– RUN-IN a warehouse or other location to which stolen goods are driven for concealment …1955 UK criminal’s sl.
– SHUSH BAG a bag for carrying away stolen property …2002 UK sl.
– SNATCH something stolen …2000 UK sl.
– SWAG stolen goods; loot, bounty …1794 UK sl.
– TRAP a hiding place for stolen goods …1930 US sl.
– WAIFS stolen goods which are thrown away by the thief when in flight, for fear of being apprehended …1579 obs.
STOLEN GOODS – NOUNS, PERSON
– ADAM a fence, a criminal receiver …L17 UK criminals’ sl.
– ADAM TILER; ADAM TYLER a receiver of stolen goods …1725 criminals’ sl.
– ANGLING-COVE a receiver of stolen goods …L18 sl.
– BIG BOSS a top dealer in stolen goods …1872 criminals’ sl.
– BIG FENCE a large-scale receiver of stolen goods …Bk1992 criminals’ sl.
– BIG GUY a large-scale receiver of stolen merchandise …Bk1992 criminals’ sl.
– BUYER 20C UK police & criminals’ sl. – a receiver of stolen goods
– CUNNING MAN a cheat, who pretends by his skill in astrology to assist persons in recovering stolen goods …1788 sl.
– DROP a dealer in stolen goods …1915 sl.
– FAMILY MAN a receiver of stolen goods …E19 sl.
– FAMILY WOMAN a female receiver of stolen goods …E19 sl.
– FATHER a receiver of stolen goods …M19 sl.
– FENCE a dealer in stolen goods …a1700 sl.
– GAGER a person who disposes of stolen goods…1904 UK criminals’ sl.
– GAGGER a receiver of stolen goods …1949 US criminals’ sl.
– HEALER one who hides or conceals anything; a receiver of stolen goods; a thief’s confederate …1825 Eng. dial.
– IKEY a Jewish receiver of stolen goods …1864 UK criminals’ sl.
– IKEY-MO a Jewish receiver, money-lender, pawnbroker, or peddler …E19 sl.
– INTAKER a receiver of stolen goods; an accomplice of thieves …1721 Sc. obs.
– JEW-FENCER a Jew street buyer or salesman, generally of stolen goods …Bk1896 sl.
– MARTER a dealer in stolen goods …1591 thieves’ sl. obs.
– MELTING POT RECEIVER a receiver of stolen silver plate who melts down the stolen goods, thus rendering them untraceable …L18 UK criminals’ sl.
– MIDDLEMAN one who, professionally, recovers property from the thief or thieves concerned …c1830 Brit. criminals’ sl.
– MIDNIGHT SUPPLY MAN a person who traffics in stolen equipment …1954 US sl.
– MOSES a receiver of stolen goods …1901 Aust. criminals’ sl.
– OLD LADY a female ‘fence’ …1925 US criminals’ sl.
– PLACER a dealer in stolen goods …1969 Brit. sl.
– RABBIT-BUYER a receiver of stolen goods, esp. furs …20C criminals’ sl.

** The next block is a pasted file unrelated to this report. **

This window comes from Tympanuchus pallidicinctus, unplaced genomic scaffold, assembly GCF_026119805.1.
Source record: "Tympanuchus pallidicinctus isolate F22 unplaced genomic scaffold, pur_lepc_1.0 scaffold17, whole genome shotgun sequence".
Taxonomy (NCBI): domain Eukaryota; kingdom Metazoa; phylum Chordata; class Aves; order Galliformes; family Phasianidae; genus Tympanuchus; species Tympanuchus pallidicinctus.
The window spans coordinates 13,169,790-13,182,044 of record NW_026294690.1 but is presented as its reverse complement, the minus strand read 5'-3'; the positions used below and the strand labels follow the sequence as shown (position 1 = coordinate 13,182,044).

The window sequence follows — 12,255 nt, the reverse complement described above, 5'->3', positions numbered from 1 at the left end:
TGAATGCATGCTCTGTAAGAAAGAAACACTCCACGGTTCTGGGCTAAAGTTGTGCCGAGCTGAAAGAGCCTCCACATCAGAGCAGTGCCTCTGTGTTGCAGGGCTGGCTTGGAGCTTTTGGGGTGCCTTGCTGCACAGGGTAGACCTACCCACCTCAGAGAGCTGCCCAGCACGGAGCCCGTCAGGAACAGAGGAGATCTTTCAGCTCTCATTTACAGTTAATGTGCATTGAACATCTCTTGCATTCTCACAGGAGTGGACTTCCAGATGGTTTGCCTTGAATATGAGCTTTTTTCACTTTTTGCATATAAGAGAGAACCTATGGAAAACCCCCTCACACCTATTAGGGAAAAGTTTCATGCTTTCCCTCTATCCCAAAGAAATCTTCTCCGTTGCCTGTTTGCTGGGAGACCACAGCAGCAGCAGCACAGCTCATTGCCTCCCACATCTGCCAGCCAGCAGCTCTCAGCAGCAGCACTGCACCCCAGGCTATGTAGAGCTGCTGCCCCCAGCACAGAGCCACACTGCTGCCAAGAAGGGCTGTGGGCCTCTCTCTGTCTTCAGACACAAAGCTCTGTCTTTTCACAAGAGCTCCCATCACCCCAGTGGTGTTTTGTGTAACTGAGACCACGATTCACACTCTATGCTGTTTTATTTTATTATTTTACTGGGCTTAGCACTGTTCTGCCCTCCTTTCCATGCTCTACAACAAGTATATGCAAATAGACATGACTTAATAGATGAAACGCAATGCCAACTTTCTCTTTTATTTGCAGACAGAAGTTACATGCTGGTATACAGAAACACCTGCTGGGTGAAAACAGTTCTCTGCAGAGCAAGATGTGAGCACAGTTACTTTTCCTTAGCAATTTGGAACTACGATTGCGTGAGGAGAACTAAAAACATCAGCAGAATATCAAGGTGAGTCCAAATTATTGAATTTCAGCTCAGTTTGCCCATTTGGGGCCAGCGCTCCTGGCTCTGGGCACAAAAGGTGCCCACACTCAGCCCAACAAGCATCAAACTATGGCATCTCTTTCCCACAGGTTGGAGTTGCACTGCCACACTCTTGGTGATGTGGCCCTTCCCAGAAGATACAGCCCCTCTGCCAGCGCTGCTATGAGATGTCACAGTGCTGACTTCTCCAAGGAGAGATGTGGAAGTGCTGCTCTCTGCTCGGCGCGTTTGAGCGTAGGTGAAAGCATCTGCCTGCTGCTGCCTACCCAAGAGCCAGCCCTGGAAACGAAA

– RECEIPT a receiver of stolen goods …1773 Sc.
– RESETTER a receiver of stolen goods …1641 Sc.
– SANTAR one who receives stolen goods …1591 thieves’ sl. obs.
– SHADE a receiver of stolen goods …1920s US criminal sl.
– SMASHER 1929 sl. rare – a receiver of stolen property
– TAKER a receiver of stolen goods …1941 UK criminals’ sl.
– TANGLER a small-time crook who deals in smuggled or stolen property …1946 sl.
– UNCLE a person who buys stolen goods from criminals …1950 US sl.
– WALKING FENCE an individual who purchases stolen property …1826 criminals’ sl.
STOLEN GOODS – VERBS
– BAG THE SWAG to put into a pocket or hide the stolen property …Bk1890 sl.
– BLOW BACK to return stolen goods …1928 criminals’ sl.
– BRASS UP to share out stolen goods …1924 criminals’ sl.
– DOWN to sell stolen goods at wholesale; to fence …1971 Amer. criminals’ sl.
– FENCE to handle or sell stolen goods …1610 sl.
– GIVE LEG; GIVE LEGS to flee or run away with stolen goods or contraband …1883 obs.
– LURK to go riding in a stolen car …1960s African-American sl.
– PLANT to hide stolen goods, etc. in order to incriminate the person in whose possession they are found …1865 sl.
– RECEIPT to receive stolen goods …1685 Sc.
– SPEEL THE DRUM to go off with stolen property …M19 sl.
STOLID – ADJECTIVES
– boorishly stolid, clumsy and awkward CLODDISH M19
– boorishly stolid, clumsy and awkward CLODDY 1712
– stolid; fleshy; unduly stout or fat, obese BEEFY 1853
STOMACH – see BELLY
STOMACH ACHE – see BELLY ACHE
STOMP – VERBS
– to stomp and kick DO A DANCE ON 1974 US sl.
– to stomp noisily with the feet by way of applause RAMPLE 1893 Sc.
– to stomp, to beat the floor with the feet RAMP 1886 Sc.
– to stomp, to raise the foot and set it down again hard DART 1908 Sc.
STONE, STONED, STONING, STONY – ADJECTIVES
– CAIRNY abounding with heaps of stones …1807 Sc.
– CALCULOSE stony, pebbly …c1420 obs.
– LAPIDABLE 1656 obs. rare that may be stoned
– LAPIDAR of the nature of a stone …1767 obs. rare
– LAPIDARIAN versed in the knowledge of stone …1683 rare
– LAPIDARIAN executed in stone, inscribed on stone …1882
– LAPIDARIOUS consisting of stones; stony …1656 obs. rare
– LAPIDARY concerned with stones …1831-57 rare
– LAPIDEOUS of the nature of stone; stony …1646 rare
– LAPIDEOUS consisting of or inscribed on stone …1807 obs.
– LAPIDIAL resembling stone; stony …1599 obs. rare
– LAPIDIAN concerned with stones; working on stones …1600
– LAPIDIFACTORY pert. to the making of stones …1650 obs. rare
– LAPIDIFIC concerned with the making of stones …1693 obs.
– LAPIDIFICAL concerned with the making of stones …1646 obs.
– LAPIDOUS full of stones …1610 obs. rare
– LITHOIDOLATROUS Bk1991 – worshipping rocks and stones